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The Siege - Helen Dunmore

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Author: Helen Dunmore / Format: Paperback / Date of publication: 16 December 2010 / Genre: Modern & Contemporary Fiction / Publisher: Penguin Books Ltd / Title: The Siege / ISBN 13: 9780241952191 / ISBN 10: 0241952191

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      01.12.2011 14:46
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      Epic story of love, war and death/life.

      I have been reading a lot of books recently due in some ways to the amazing amount of good new books out at the moment and also because other book reviews have caught my interest. I am familiar with Helen Dunmore's work but haven't read any of her more recent books, so finding The Siege in my library I set about reading it and managed it in a day's reading. Part of the interest also came from hearing the author speak at a local event some years ago, but the book drew me in to the story because of it's historical content.

      Background

      The book is set in the city of Leningrad in the terrible winter of 1941 when Hitler ordered the city to be wiped out. History obviously tells us he doesn't succeed, but the siege was probably one of the worst in modern History with over half the population dead of starvation or acts of war before the worst of it was over. Because the story is based on research it's impact is appalling and hard for someone of any generation since to comprehend. Helen Dunmore is very precise in her interpretation of events with Russian history one of her interests. This makes the book so convincing it's hard to believe it's not a true story.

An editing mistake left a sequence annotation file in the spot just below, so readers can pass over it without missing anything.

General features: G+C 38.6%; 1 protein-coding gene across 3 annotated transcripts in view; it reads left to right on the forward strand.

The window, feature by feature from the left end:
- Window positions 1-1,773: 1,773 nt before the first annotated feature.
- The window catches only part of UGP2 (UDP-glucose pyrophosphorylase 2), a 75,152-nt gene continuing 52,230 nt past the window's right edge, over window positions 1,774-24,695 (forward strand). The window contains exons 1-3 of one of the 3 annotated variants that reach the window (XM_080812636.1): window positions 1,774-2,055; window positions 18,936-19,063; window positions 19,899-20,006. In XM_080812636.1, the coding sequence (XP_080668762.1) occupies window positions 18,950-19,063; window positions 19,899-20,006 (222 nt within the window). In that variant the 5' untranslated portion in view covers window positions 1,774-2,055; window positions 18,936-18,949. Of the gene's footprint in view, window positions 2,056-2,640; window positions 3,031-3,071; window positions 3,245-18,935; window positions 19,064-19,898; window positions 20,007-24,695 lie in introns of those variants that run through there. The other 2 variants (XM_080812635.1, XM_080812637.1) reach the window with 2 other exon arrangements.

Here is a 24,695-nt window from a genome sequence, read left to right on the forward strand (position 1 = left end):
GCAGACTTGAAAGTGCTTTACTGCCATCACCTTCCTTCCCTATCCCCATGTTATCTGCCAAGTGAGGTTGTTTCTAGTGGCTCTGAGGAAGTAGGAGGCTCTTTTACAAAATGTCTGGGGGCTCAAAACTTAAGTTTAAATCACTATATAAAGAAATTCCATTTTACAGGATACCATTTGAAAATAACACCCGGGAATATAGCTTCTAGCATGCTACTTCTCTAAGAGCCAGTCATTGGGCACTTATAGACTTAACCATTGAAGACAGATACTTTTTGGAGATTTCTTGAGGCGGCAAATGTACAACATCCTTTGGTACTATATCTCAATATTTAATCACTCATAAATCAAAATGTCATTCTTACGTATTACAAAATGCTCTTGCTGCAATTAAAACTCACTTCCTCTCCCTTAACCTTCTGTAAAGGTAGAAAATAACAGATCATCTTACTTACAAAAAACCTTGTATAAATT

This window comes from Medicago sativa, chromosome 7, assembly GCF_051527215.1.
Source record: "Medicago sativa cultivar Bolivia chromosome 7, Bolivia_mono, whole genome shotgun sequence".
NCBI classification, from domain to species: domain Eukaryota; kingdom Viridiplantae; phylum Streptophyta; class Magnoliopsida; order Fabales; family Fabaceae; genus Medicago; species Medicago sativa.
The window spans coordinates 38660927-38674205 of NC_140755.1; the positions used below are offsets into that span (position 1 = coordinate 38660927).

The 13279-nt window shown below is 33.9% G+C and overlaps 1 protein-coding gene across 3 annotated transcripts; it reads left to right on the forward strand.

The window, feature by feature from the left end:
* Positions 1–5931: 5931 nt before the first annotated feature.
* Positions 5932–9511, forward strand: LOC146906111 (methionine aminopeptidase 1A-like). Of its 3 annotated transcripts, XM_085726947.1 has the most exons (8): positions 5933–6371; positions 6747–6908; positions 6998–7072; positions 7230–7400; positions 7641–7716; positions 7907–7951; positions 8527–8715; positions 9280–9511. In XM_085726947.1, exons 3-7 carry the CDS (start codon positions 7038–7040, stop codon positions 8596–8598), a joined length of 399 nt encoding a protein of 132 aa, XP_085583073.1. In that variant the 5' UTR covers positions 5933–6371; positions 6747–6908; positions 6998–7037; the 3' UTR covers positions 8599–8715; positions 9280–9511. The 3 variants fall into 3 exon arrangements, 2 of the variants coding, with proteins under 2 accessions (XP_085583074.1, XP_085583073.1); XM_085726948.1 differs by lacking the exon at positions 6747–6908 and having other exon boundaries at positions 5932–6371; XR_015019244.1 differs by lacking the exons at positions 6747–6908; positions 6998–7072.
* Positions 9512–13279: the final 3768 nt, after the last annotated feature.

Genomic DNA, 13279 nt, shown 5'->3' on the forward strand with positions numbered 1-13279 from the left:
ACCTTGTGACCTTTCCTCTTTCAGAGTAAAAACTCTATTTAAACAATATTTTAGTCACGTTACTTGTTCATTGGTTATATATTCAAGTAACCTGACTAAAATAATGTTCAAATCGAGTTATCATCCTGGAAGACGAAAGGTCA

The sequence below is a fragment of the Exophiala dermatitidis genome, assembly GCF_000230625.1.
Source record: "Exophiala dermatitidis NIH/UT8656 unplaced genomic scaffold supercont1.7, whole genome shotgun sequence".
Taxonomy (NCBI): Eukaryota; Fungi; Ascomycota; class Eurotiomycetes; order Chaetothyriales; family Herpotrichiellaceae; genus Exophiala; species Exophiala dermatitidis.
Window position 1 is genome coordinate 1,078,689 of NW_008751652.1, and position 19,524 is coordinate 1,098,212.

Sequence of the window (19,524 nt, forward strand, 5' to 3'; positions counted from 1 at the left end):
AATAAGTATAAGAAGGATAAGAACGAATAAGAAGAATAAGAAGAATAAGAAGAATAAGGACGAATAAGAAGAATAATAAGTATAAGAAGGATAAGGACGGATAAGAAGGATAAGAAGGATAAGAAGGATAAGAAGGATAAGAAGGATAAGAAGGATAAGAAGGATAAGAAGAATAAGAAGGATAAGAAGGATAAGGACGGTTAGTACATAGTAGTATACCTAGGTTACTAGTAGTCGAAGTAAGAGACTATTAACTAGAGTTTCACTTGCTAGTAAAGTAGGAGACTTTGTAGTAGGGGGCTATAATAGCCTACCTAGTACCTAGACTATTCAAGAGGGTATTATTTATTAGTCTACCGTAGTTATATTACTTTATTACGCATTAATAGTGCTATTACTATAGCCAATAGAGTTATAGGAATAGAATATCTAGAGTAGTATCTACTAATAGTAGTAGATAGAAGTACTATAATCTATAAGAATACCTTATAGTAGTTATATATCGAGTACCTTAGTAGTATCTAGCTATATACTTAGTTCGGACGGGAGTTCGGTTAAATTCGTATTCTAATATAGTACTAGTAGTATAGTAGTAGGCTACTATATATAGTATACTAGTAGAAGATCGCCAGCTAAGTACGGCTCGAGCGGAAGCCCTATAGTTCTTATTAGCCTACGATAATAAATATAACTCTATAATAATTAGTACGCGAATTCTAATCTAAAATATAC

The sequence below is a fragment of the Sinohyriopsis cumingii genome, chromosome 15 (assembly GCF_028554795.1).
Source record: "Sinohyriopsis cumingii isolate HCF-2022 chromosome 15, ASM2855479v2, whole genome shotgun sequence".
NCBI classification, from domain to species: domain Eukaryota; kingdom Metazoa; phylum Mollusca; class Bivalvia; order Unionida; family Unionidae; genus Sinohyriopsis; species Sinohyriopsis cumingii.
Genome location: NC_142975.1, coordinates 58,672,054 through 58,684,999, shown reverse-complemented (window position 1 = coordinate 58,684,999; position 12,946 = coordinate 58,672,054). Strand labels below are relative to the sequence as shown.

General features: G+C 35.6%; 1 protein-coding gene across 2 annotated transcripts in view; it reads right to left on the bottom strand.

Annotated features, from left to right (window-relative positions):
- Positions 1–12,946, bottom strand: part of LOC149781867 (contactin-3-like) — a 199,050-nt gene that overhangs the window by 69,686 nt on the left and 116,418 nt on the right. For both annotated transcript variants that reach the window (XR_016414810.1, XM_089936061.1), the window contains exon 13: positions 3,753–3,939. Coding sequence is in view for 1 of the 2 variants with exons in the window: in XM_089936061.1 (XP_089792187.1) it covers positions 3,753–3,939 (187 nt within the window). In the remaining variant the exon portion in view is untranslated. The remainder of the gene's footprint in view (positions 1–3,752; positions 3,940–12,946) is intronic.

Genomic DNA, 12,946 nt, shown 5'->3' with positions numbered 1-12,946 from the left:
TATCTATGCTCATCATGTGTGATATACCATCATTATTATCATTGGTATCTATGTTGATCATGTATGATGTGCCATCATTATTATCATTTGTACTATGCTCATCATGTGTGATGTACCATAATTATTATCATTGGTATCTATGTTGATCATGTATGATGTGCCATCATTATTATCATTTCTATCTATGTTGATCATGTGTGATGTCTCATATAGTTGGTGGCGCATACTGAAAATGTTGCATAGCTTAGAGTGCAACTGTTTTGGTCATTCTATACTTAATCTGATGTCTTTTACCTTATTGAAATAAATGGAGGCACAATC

Synopsis.

      The story opens with the main character, Anna, working on the land at a small country retreat, away from the family home in Leningrad. So far the war hasn't touched them personally but rumours are rife. For her father, Michail Ilyich a popular writer, it's a worrying time when his work is starting to be seen as politically incorrect so its up to Anna to bring in the main wage, as an assistant teacher which enables her to have her brother, Koyla with her. When Koyla was born their mother died and the survival of the family rests on Anna's shoulders. But the guns of war are getting nearer and packing up all they can carry, the family decides it's safer in the city in their family apartment.

      They take with them a mysterious woman, the banned actress Marina, whose friendship was more with Anna's father than her mother. Still, it's better to have an extra pair of hands in the early stages of the siege. Anna meets and falls in love with a hospital doctor, Andrei, whose help will later prove invaluable. For the winter is coming and with it the German army, bent on the complete annihilation of the people and the city of Leningrad.

      Characters.